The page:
Abstract: The sea otter (Enhydra lutris) is an amphibious marine mammal that is vulnerable to coastal anthropogenic disturbance. Effective management of noise-generating activities within sea otter habitats requires information about hearing that is presently unavailable for this species. As an initial step toward describing the auditory capabilities of sea otters, we used a controlled exposure approach to conservatively estimate the aerial frequency range of hearing in four captive individuals. The study was designed to determine which frequencies were audible to each animal rather than to quantify auditory sensitivity. To this end, the sea otters were intermittently exposed to relatively high-amplitude tones between 0.063 and 45.3 kHz—and to blank "control" events—during periods of sustained rest. Positive responses to both the sound exposure trials and the control trials were scored by experimentally blind observers and used to determine statistically reliable detections at each frequency. The widest confirmed hearing range measured for the sea otters was 0.125 to 32 kHz. Our results indicate that sea otters can detect a broad range of airborne sounds, similar to many terrestrial carnivores that have been studied. These are the first hearing measurements obtained for this species, and the results are relevant to improving understanding of sea otter acoustic communication, evolutionary biology, and behavioral ecology, as well as in supporting ongoing conservation efforts. This method can be adapted to examine the acoustic detection capabilities of species for which little data are available and for which conventional audiometry may prove challenging.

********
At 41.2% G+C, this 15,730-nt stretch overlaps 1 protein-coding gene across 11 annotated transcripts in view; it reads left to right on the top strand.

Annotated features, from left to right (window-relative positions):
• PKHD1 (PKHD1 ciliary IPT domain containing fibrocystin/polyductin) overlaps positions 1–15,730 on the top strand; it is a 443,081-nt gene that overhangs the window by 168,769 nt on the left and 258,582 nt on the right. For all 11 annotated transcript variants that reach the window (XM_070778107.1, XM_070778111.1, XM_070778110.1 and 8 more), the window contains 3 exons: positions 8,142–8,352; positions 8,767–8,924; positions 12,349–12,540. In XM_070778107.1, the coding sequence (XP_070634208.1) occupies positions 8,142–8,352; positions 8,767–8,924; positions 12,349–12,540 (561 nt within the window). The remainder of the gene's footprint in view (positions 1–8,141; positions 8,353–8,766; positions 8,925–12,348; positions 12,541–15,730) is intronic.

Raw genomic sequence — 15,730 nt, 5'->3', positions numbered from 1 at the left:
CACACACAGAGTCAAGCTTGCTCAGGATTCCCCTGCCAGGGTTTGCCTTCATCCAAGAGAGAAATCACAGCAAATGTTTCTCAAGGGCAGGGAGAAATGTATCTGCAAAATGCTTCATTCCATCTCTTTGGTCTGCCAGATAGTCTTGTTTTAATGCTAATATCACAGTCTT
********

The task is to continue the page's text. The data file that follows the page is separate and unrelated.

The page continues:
Key Words: sea otter, Enhydra lutris, hearing, controlled exposure experiment
Document Type: Research article
DOI: 10.1578/AM.40.3.2014.243
Page Numbers: 243-251

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